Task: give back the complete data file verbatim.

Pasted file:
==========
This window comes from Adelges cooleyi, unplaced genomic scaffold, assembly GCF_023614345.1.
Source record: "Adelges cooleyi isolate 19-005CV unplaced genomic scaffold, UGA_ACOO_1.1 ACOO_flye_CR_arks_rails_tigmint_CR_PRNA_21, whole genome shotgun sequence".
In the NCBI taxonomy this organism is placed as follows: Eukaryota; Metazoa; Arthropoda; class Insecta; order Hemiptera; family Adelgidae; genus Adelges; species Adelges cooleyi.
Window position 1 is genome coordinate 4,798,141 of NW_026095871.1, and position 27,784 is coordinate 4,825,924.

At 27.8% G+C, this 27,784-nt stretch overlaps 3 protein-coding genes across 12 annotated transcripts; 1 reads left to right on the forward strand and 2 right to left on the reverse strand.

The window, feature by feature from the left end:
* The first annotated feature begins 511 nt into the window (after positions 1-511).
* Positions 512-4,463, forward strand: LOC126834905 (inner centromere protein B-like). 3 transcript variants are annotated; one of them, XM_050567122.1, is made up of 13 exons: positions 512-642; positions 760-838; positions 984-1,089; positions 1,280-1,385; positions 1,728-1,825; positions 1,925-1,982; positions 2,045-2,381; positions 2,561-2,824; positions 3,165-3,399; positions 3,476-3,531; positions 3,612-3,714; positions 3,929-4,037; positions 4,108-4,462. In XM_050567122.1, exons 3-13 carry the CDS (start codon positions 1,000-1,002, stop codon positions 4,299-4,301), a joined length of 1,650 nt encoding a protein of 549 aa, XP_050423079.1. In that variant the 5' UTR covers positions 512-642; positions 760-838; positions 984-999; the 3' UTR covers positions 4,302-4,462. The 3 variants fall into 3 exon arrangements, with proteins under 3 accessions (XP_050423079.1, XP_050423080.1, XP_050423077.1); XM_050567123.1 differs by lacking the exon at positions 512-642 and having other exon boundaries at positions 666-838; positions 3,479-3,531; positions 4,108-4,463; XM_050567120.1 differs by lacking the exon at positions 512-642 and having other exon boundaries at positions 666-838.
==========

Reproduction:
This window comes from Adelges cooleyi, unplaced genomic scaffold, assembly GCF_023614345.1.
Source record: "Adelges cooleyi isolate 19-005CV unplaced genomic scaffold, UGA_ACOO_1.1 ACOO_flye_CR_arks_rails_tigmint_CR_PRNA_21, whole genome shotgun sequence".
In the NCBI taxonomy this organism is placed as follows: Eukaryota; Metazoa; Arthropoda; class Insecta; order Hemiptera; family Adelgidae; genus Adelges; species Adelges cooleyi.
Window position 1 is genome coordinate 4,798,141 of NW_026095871.1, and position 27,784 is coordinate 4,825,924.

At 27.8% G+C, this 27,784-nt stretch overlaps 3 protein-coding genes across 12 annotated transcripts; 1 reads left to right on the forward strand and 2 right to left on the reverse strand.

The window, feature by feature from the left end:
* The first annotated feature begins 511 nt into the window (after positions 1-511).
* Positions 512-4,463, forward strand: LOC126834905 (inner centromere protein B-like). 3 transcript variants are annotated; one of them, XM_050567122.1, is made up of 13 exons: positions 512-642; positions 760-838; positions 984-1,089; positions 1,280-1,385; positions 1,728-1,825; positions 1,925-1,982; positions 2,045-2,381; positions 2,561-2,824; positions 3,165-3,399; positions 3,476-3,531; positions 3,612-3,714; positions 3,929-4,037; positions 4,108-4,462. In XM_050567122.1, exons 3-13 carry the CDS (start codon positions 1,000-1,002, stop codon positions 4,299-4,301), a joined length of 1,650 nt encoding a protein of 549 aa, XP_050423079.1. In that variant the 5' UTR covers positions 512-642; positions 760-838; positions 984-999; the 3' UTR covers positions 4,302-4,462. The 3 variants fall into 3 exon arrangements, with proteins under 3 accessions (XP_050423079.1, XP_050423080.1, XP_050423077.1); XM_050567123.1 differs by lacking the exon at positions 512-642 and having other exon boundaries at positions 666-838; positions 3,479-3,531; positions 4,108-4,463; XM_050567120.1 differs by lacking the exon at positions 512-642 and having other exon boundaries at positions 666-838.